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executor

[ig-zek-yuh-ter or for 1, ek-si-kyoo-ter] /ɪgˈzɛk yə tər or for 1, ˈɛk sɪˌkyu tər/
noun
1.
a person who executes, carries out, or performs some duty, job, assignment, artistic work, etc.
2.
Law. a person named in a decedent's will to carry out the provisions of that will.
Origin of executor
1250-1300
1250-1300; Middle English executour < Latin execūtor, equivalent to execū(tus) (see execute) + -tor, -tor; replacing Middle English esecutor < Anglo-French essecutour < Latin, as above
Related forms
executorial
[ig-zek-yuh-tawr-ee-uh l, -tohr-] /ɪgˌzɛk yəˈtɔr i əl, -ˈtoʊr-/ (Show IPA),
adjective
executorship, noun
preexecutor, noun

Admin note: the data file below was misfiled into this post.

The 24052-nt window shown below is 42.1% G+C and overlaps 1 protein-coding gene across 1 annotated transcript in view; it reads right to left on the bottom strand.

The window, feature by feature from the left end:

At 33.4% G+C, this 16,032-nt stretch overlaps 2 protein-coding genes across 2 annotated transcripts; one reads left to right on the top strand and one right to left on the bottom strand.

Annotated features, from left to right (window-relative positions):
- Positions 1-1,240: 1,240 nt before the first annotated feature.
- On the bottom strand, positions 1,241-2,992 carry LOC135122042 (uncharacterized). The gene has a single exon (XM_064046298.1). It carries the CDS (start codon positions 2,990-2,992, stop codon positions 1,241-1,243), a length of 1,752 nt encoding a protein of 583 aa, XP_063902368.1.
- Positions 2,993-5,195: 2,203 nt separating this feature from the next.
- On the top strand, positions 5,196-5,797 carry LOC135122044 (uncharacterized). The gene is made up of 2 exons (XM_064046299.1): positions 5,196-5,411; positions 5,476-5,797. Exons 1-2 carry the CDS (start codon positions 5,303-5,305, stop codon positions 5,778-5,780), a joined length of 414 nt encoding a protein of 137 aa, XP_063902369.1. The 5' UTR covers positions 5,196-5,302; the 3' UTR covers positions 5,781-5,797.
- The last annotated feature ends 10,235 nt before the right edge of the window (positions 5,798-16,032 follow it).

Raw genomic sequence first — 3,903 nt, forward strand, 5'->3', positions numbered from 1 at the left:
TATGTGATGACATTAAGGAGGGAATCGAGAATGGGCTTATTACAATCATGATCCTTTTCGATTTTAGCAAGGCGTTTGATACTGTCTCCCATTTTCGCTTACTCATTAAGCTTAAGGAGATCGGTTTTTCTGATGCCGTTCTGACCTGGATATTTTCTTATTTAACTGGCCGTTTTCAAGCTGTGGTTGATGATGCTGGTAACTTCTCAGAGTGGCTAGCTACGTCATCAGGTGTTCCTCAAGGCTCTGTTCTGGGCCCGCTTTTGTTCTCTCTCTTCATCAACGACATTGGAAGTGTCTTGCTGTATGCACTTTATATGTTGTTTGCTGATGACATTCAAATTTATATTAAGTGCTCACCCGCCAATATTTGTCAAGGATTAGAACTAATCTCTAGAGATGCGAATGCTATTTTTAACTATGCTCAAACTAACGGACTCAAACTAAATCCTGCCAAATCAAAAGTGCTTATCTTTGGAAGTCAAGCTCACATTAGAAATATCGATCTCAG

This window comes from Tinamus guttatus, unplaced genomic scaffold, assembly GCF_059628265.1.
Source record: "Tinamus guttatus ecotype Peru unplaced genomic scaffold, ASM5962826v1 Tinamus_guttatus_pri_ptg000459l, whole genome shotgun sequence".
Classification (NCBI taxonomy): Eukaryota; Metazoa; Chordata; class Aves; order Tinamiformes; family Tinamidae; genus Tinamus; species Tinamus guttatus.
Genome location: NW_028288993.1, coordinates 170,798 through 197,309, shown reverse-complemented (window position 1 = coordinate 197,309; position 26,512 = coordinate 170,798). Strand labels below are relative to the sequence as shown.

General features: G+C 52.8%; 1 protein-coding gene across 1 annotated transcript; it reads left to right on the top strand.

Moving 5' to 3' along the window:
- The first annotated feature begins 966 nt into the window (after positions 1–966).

subexecutor, noun
unexecutorial, adjective
Can be confused
executor, trustee, trusty.
Dictionary.com Unabridged
Based on the Random House Dictionary, © Random House, Inc. 2015.
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British Dictionary definitions for executorship

executor

/ɪɡˈzɛkjʊtə/
noun
1.
(law) a person appointed by a testator to carry out the wishes expressed in his will
2.
a person who executes
Derived Forms
executorial, adjective
executorship, noun
Word Origin
C13: from Anglo-French executour, from Latin execūtor, from ex-1 + sequi follow
Collins English Dictionary - Complete & Unabridged 2012 Digital Edition
© William Collins Sons & Co. Ltd. 1979, 1986 © HarperCollins
Publishers 1998, 2000, 2003, 2005, 2006, 2007, 2009, 2012
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Word Origin and History for executorship

executor

n.

late 13c., from Anglo-French executour, from Latin executorem/exsecutorem, agent noun from exsequi/exsequi (see execution). Fem. form executrix is attested from late 14c.

Online Etymology Dictionary, © 2010 Douglas Harper
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